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Local Hospital Most Important to Patients

The national survey of patients into patient choice of hospital has been released. Unsurprisingly 57% of people (79,000) think that the location is an important issue.
22% were concerned about the waiting times, 18% about the hospital's "reputation", 17% about the quality of care, 15% about cleanliness, 8% about quality of staff and 6% about car parking.

The reputation of the consultation for a specialism was less important than car parking. There were a number of other minor issues as well.

In Eastern Birmingham 26% of patients remembered being offered a choice.
This figure was 18% for Heart of Birmingham, 37% for North Birmingham and 19% for South Birmingham.

Everyone was supposed to have been offered a choice from Jan 2006.


Stephen Booth said…
Do you have a link to more details about this survey, maybe with details of the demographics and correlations between responses and the demographic groups and type of care recieved?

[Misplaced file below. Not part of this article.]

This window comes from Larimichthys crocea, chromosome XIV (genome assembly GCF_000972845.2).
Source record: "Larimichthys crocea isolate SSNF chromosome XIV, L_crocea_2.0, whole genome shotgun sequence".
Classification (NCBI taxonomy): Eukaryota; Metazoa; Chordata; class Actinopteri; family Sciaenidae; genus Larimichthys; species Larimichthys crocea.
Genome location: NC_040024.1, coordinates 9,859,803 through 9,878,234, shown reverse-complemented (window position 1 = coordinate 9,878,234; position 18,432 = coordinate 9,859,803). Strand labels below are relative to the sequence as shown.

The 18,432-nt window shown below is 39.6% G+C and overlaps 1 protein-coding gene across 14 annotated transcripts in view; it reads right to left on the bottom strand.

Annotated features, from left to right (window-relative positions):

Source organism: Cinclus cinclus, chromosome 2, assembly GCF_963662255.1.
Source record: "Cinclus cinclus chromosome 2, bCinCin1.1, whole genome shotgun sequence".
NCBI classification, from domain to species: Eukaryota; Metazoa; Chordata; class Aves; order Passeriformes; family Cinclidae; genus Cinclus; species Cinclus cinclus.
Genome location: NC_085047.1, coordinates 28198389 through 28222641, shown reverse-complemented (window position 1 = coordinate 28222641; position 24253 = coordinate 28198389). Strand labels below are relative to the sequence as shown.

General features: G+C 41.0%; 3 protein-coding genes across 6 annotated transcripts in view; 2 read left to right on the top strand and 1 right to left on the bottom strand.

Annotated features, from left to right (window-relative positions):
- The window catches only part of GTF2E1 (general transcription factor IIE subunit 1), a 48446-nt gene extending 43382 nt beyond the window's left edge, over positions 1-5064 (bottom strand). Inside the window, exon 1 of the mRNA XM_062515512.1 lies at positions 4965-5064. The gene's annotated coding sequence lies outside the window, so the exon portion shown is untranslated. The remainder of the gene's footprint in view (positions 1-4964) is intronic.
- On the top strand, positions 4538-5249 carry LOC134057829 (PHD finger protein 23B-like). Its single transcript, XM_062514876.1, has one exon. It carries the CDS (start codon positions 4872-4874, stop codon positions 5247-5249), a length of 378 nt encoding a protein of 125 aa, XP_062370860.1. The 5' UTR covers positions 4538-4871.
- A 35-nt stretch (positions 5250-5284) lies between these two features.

3 members of my immediate family have recieved hospital treatment over the last 12 months (myself 3 times as an out patient, my father once as an in patient for 10 days and subsequently repeated out patient followup visits and my neice once as an in patient overnight; it's been a bad year for us, we're looking forward to it being over), none of us were asked to contribute to any survey and certainly my priorities would be different. One of my visits was for an altered mole that both myself and my GP thought might be turning cancerous. I wasn't given a choice of hospital, just referred to City Hospital later that week to see a specialist. My priorities were getting the examination/treatment I needed from someone who knew what they were doing as quickly as possible. If I'd had to travel to London, Edinburgh or where-ever to get it then I'd have done so. Perhaps someone who needed more frequent and routine treatment, especially if they were insecurely employed or on fixed income, might value locality more. Hence the interest in correlating responses to demographics and treatment received.
John Hemming said…

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